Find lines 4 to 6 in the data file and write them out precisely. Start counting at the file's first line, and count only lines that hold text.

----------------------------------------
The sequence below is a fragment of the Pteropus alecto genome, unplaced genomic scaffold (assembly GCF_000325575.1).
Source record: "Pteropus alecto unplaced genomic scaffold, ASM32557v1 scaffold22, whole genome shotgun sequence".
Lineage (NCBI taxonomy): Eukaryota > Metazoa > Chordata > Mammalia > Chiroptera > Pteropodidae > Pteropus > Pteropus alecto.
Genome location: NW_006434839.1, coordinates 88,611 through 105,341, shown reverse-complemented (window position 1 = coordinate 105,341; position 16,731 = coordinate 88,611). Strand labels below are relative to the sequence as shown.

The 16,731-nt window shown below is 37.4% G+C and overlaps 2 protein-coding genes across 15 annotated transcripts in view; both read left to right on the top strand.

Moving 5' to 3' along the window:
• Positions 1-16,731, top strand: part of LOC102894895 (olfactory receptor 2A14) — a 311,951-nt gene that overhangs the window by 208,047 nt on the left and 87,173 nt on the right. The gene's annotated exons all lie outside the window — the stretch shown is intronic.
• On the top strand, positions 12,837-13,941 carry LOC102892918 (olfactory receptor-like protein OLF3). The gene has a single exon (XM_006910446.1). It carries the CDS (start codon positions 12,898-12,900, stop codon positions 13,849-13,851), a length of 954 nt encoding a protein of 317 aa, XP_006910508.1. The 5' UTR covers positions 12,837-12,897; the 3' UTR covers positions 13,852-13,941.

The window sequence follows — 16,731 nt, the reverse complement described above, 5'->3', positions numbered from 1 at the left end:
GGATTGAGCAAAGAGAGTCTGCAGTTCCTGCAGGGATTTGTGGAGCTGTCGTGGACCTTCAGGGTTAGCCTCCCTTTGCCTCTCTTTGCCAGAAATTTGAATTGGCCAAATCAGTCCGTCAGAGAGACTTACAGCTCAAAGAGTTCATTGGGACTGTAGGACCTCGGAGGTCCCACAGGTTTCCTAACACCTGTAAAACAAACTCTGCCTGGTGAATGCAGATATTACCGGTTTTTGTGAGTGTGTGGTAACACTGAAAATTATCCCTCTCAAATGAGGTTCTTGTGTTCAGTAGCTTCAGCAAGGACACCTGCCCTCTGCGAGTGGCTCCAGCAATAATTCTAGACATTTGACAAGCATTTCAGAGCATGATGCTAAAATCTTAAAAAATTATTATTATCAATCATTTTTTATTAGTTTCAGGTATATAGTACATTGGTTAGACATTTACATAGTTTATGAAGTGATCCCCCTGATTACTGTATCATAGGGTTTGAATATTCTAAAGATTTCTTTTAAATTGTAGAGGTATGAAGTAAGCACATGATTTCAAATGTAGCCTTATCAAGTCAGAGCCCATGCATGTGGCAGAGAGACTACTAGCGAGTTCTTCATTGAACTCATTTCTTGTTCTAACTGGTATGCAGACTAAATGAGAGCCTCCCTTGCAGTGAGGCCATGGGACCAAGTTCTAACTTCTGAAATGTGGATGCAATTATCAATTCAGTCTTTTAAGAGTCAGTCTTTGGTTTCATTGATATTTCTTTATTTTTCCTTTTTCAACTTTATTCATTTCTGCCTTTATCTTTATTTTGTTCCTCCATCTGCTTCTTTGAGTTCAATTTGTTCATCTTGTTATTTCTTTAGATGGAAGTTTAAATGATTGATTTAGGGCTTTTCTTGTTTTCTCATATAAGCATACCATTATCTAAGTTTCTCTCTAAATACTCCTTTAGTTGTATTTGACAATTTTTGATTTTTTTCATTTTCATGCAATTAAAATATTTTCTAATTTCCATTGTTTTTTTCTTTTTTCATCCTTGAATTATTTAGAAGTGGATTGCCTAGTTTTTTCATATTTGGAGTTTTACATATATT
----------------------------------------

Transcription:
Genome location: NW_006434839.1, coordinates 88,611 through 105,341, shown reverse-complemented (window position 1 = coordinate 105,341; position 16,731 = coordinate 88,611). Strand labels below are relative to the sequence as shown.

The 16,731-nt window shown below is 37.4% G+C and overlaps 2 protein-coding genes across 15 annotated transcripts in view; both read left to right on the top strand.

Moving 5' to 3' along the window: